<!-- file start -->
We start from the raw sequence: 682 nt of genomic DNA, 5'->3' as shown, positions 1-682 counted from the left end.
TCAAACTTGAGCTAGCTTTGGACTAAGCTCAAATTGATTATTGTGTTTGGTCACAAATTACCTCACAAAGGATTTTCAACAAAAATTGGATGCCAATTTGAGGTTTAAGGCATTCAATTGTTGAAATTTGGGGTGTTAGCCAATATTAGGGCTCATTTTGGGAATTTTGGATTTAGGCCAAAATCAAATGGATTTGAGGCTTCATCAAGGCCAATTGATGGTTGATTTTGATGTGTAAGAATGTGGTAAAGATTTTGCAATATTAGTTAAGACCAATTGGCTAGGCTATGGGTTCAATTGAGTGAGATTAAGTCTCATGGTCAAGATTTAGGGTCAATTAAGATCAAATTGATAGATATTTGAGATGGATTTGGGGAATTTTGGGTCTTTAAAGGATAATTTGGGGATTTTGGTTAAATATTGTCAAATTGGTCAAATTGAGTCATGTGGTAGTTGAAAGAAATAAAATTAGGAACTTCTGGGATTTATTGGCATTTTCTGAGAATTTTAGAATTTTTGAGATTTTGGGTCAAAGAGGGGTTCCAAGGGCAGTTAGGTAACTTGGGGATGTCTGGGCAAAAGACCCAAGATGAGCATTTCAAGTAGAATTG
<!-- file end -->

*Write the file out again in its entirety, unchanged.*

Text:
We start from the raw sequence: 682 nt of genomic DNA, 5'->3' as shown, positions 1-682 counted from the left end.
TCAAACTTGAGCTAGCTTTGGACTAAGCTCAAATTGATTATTGTGTTTGGTCACAAATTACCTCACAAAGGATTTTCAACAAAAATTGGATGCCAATTTGAGGTTTAAGGCATTCAATTGTTGAAATTTGGGGTGTTAGCCAATATTAGGGCTCATTTTGGGAATTTTGGATTTAGGCCAAAATCAAATGGATTTGAGGCTTCATCAAGGCCAATTGATGGTTGATTTTGATGTGTAAGAATGTGGTAAAGATTTTGCAATATTAGTTAAGACCAATTGGCTAGGCTATGGGTTCAATTGAGTGAGATTAAGTCTCATGGTCAAGATTTAGGGTCAATTAAGATCAAATTGATAGATATTTGAGATGGATTTGGGGAATTTTGGGTCTTTAAAGGATAATTTGGGGATTTTGGTTAAATATTGTCAAATTGGTCAAATTGAGTCATGTGGTAGTTGAAAGAAATAAAATTAGGAACTTCTGGGATTTATTGGCATTTTCTGAGAATTTTAGAATTTTTGAGATTTTGGGTCAAAGAGGGGTTCCAAGGGCAGTTAGGTAACTTGGGGATGTCTGGGCAAAAGACCCAAGATGAGCATTTCAAGTAGAATTG